Last week, Texas Governor Rick Perry signed a law that will require the monitoring of prescriptions for psychotropic medications to foster children in Texas.
The bill was drafted to address concerns that many children in foster care are prescribed psychotropic medications – prescription drugs used to treat a psychiatric condition – in excess. It would provide stricter oversight on psychotropic medications prescribed to foster youth by requiring parental notification when children are placed on psychotropic medications or their dosage changes.
Children prescribed psychotropic medications would have mandatory follow-up visits with a physician at least every 90 days to monitor side effects of the medication, and attorneys would be mandated to advise a child 16 years of age or older of his or her right to request court approval to consent to their own medical care.
“We are really pleased that this bill passed with bipartisan support,” said Katherine Kerr, a spokeswoman for Texas Court Appointed Special Advocates (CASA), a statewide network of CASA programs that train volunteer advocates foster youth.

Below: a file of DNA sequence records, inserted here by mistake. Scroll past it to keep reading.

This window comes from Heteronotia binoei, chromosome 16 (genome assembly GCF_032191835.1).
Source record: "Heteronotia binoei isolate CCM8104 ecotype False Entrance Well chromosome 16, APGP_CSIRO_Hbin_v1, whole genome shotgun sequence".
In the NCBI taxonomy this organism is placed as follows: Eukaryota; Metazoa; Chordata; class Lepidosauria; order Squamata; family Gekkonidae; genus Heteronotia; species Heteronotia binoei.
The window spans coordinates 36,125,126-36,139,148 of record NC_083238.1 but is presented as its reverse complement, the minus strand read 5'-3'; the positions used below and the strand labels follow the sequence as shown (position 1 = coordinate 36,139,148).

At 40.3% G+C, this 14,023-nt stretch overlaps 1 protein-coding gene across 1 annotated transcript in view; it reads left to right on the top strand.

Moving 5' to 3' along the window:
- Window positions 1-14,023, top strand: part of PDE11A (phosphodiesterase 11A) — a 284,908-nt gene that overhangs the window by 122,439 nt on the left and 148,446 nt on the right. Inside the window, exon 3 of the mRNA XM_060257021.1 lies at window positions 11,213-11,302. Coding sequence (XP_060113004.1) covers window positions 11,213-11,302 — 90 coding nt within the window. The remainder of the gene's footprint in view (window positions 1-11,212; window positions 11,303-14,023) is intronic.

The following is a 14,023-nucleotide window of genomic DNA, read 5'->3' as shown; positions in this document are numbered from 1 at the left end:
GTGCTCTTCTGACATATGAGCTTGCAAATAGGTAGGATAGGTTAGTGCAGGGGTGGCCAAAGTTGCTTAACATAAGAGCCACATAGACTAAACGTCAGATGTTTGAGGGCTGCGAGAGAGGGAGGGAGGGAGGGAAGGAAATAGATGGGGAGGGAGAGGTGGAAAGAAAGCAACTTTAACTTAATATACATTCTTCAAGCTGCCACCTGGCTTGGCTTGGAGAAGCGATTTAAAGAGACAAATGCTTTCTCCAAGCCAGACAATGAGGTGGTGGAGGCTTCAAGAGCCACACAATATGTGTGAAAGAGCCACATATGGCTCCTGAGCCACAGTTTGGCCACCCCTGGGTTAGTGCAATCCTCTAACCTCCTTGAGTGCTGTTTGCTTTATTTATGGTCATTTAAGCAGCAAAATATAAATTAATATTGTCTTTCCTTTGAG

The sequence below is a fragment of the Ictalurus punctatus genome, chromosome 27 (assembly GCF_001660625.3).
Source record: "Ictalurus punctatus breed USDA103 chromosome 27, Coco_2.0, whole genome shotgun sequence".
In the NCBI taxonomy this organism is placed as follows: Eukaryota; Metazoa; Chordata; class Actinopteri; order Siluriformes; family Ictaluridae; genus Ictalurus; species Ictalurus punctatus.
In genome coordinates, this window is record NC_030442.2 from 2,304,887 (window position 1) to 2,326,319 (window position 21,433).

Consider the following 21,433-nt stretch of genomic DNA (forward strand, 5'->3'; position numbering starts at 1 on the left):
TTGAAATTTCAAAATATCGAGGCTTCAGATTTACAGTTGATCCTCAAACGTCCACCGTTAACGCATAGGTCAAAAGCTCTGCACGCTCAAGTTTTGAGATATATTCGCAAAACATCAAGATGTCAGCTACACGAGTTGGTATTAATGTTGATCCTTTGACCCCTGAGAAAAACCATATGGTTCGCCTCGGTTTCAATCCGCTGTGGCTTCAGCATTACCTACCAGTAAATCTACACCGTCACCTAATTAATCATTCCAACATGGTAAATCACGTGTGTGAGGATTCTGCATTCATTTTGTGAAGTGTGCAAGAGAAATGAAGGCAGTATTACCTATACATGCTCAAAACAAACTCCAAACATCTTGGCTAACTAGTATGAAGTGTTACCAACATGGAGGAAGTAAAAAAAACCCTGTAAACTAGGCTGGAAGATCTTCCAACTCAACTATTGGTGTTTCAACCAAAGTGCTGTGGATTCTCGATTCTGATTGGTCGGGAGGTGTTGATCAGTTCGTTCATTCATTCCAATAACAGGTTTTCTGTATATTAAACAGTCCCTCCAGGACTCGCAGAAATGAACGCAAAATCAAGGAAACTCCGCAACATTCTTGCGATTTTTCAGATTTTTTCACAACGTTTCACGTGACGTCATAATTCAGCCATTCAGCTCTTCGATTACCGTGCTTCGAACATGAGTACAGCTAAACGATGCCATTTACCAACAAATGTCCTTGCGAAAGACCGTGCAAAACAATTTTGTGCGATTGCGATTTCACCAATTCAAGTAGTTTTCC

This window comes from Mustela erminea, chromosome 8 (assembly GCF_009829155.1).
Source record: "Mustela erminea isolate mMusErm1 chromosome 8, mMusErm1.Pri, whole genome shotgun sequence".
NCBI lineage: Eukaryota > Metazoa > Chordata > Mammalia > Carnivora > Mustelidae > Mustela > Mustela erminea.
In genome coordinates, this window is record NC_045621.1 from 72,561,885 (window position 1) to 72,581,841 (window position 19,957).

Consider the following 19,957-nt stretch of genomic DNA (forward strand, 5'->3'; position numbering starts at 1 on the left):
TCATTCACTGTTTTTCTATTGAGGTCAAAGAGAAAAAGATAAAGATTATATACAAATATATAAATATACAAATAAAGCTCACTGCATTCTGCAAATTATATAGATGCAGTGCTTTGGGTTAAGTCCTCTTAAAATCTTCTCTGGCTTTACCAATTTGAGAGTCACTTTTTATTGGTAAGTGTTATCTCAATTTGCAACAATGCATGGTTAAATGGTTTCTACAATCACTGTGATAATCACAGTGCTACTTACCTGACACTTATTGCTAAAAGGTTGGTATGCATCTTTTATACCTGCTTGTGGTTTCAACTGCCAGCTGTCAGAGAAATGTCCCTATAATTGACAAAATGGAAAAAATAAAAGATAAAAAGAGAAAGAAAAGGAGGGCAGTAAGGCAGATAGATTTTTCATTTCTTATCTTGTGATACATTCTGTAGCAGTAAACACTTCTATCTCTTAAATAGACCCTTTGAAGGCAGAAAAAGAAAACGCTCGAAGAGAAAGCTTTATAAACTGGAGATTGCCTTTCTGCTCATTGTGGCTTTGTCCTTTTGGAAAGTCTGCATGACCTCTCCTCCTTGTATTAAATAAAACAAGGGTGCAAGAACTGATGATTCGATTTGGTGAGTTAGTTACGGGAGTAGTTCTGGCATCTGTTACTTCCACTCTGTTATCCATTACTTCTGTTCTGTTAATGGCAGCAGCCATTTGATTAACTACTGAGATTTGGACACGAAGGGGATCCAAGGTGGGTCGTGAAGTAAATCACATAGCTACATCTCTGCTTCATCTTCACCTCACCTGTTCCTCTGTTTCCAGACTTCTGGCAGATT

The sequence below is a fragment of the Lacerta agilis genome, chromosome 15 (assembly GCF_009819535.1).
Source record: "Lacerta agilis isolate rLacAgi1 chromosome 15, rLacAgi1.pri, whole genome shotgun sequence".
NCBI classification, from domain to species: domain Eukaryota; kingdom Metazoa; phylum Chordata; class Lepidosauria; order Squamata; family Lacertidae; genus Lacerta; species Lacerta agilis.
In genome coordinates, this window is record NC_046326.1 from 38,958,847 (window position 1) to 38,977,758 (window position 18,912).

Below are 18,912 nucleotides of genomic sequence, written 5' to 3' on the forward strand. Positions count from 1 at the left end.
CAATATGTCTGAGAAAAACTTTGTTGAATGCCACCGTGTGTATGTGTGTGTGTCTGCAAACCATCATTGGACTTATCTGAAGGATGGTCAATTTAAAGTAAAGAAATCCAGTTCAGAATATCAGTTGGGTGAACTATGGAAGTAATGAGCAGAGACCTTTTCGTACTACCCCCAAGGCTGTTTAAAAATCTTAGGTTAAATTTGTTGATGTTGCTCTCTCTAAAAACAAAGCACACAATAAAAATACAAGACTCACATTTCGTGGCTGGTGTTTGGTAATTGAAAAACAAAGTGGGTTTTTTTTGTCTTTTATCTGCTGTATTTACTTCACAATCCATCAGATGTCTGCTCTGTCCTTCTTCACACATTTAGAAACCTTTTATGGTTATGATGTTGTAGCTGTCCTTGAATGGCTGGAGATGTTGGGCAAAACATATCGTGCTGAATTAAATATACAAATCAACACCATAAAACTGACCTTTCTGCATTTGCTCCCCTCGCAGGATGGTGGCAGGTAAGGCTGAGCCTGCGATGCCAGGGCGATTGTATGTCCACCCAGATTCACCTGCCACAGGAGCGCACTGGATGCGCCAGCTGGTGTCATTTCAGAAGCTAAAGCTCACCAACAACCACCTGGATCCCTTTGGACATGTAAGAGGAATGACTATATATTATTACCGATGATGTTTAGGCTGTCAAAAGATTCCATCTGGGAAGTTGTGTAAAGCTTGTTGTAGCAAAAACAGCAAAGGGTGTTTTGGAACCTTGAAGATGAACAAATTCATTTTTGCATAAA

In Texas and across the country, the overmedication of foster youth with psychotropic drugs has been a hotly contested issue.
“Children in the child welfare system are given psychotropic medication at rates approximately three times higher than children and adolescents in the general population,” according to a recent report by the Carsey Institute, a University of New Hampshire policy center that researches vulnerable children and families,
A 2011 report released by the U.S. Government Accountability Office found that 32 percent of foster youth in Texas were prescribed psychotropic drugs—the second-highest rate in the nation, just behind Massachusetts.
Advocates say the medication process can be used as a “quick fix” to manage children’s behavior at the expensive of providing long-term trauma-informed treatments and care. Instead, they come of age heavily medicated and dependent on drugs, without addressing the root causes of their behavior: neglect, abuse, trauma, and a constant shuffling from home to home.
“This bill brings new safeguards into the way we care for children in foster care,” said State Rep. Lois Kolkhorst (R), in apress release. “I’ve been working with CASA to change the approach the state uses to treat the mental health needs of our most vulnerable children. Sometimes a hug is more powerful than a pill.”
Erica Hellerstein is a Journalism for Social Change Fellow and graduate student in Journalism at University of California-Berkeley